Life in Gijon

For some reason, I’m not big on writing posts unless there’s some sort of message or lesson I learned behind it. However, I’ve realized that once in a while it’s okay, and also that perhaps some of my readers are curious about what life is like in Gijon, Asturias.

To be honest when I first laid eyes on Gijon, I was not at all pleased, and thought about living in Oviedo instead. It didn’t help that my first experience with Gijon was the busy and noisy Avenida de la Constitucion and I was running everywhere without a map to handle my NIE paperwork. However, after a tour of the prettier parts of the city, and seeing the beach I luckily decided to stick to Gijon.


Honestly, I’m so incredibly happy. The size of Gijon is proving to be perfect for me. With a population of about 275,000, the city is big enough for you to always have something to do, and small enough that it isn’t a pain to try to get to different places. There’s plenty of life here, from exercise or dance classes outdoors, to surf competitions, to trivia nights in pubs. Of course, you’ve got to keep your eyes peeled to find out about these events, but there are usually fliers in a lot of places.

Though some parts of the city aren’t necessarily that attractive, the neighborhoods themselves are quite lovely. They are quiet and are smaller communities within themselves. I was super lucky to find a beautiful one bedroom apartment right off the beach in the neighborhood of La Arena. It’s a great area with bars, hip cafes, supermarkets, and everything else in between within a ten minute walking distance.

With the exception of those who blatantly stare at me when they pass me on the streets, the people of Asturias are generally very friendly and considerate. Though I’m still trying to figure out how to meet some locals, everyone that I’ve interacted with has been quite nice. While I’ve also come across people who enjoy talking to you for the sake of talking to you, like the woman who opened my bank account or parents who call to ask for classes, I’d say that it happens less frequently here than down south. Down south, every single person wanted to know your life history, in a genuinely curious way. Though the difference in friendliness between Andalusians and Asturians isn’t immediately noticeable, I’d say that it’s definitely there. Andalusians have a way of embracing you with open arms and in a very…loud and happy manner. So I can understand why the Asturians are seen as a bit more “reserved” according to Spanish standards. While I am beginning to miss the general openness of the Andalusians, it’s not for a lack of friendly people here.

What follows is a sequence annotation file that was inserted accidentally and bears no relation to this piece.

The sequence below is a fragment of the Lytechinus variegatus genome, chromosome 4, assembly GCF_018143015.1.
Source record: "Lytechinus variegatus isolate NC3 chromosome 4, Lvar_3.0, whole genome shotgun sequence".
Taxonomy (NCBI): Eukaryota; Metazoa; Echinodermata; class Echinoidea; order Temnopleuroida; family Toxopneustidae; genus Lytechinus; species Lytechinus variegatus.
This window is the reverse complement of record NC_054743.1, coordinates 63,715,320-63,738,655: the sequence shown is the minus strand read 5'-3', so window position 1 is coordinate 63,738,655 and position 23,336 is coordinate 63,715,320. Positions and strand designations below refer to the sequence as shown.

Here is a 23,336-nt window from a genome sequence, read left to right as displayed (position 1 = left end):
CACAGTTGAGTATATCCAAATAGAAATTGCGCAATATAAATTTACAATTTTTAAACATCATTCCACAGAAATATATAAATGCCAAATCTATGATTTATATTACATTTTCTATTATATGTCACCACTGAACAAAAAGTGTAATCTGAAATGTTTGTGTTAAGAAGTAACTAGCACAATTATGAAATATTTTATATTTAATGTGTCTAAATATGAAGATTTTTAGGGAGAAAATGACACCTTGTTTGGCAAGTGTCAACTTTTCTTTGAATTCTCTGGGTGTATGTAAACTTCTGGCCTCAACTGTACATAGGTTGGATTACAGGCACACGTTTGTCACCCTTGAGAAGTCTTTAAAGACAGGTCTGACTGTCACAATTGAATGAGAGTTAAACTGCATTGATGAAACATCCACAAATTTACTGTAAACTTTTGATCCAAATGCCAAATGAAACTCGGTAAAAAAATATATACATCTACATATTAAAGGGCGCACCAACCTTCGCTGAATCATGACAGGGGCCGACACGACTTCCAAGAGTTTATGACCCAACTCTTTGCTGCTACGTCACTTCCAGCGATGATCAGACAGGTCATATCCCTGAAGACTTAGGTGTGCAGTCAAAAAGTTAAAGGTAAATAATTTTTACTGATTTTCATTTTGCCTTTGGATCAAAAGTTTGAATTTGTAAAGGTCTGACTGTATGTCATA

Asturias is definitely a bit more modern too. Gijon manages to have a hint of character to it that seems a bit more hip, but it’s also more natural and not forced. It’s quite common to see young people with tattoos, for example. And the dress code is a lot more casual. In the south I remember seeing woman grocery shopping wearing what they would wear to a wed10660148_269438809933508_1344216010242755025_nding. But here, you can walk around in sneakers and a sweater and people wouldn’t look at you twice. I think it definitely helps when you have a surfer culture, it brings a nice flavor into the mix, and brings a level of casualness that is kind of relieving from the super formal dress code of the south. I also really enjoy seeing the bits of character that dot the city, like the Rockabilly clothing store, the Honky Tonk Bar, or IPA, an artesenal beer bar. And the fact that there are music festivals, movie festivals, etc., and they can do things like bring in jazz bands from Brooklyn (!!!) gained Gijon a lot of brownie points.

When I found out that I was going to Gijon I scoured the internet trying to find blogs of expats who lived here . I suppose many people just don’t move to Gijon. But I also think it’s because the city is so great with so much going on that maybe there are plenty of expats but they were just too busy enjoying the city to write. I know for me that’s been the case too!

Either way, I thinkthe north of Spain really isn’t given nearly as much credit as it deserves. Spain is automatically associated with the south, but if you haven’t visited the north of Spain at all, I think you’re really missing out. So, if you’re in Spain, or going to visit Spain, make sure to set aside enough time for the cities up north. 😉

Advertisements

Leave a Reply

Fill in your details below or click an icon to log in:

WordPress.com Logo

You are commenting using your WordPress.com account. Log Out / Change )

Twitter picture

You are commenting using your Twitter account. Log Out / Change )

Facebook photo

You are commenting using your Facebook account. Log Out / Change )

Google+ photo

You are commenting using your Google+ account. Log Out / Change )

Connecting to %s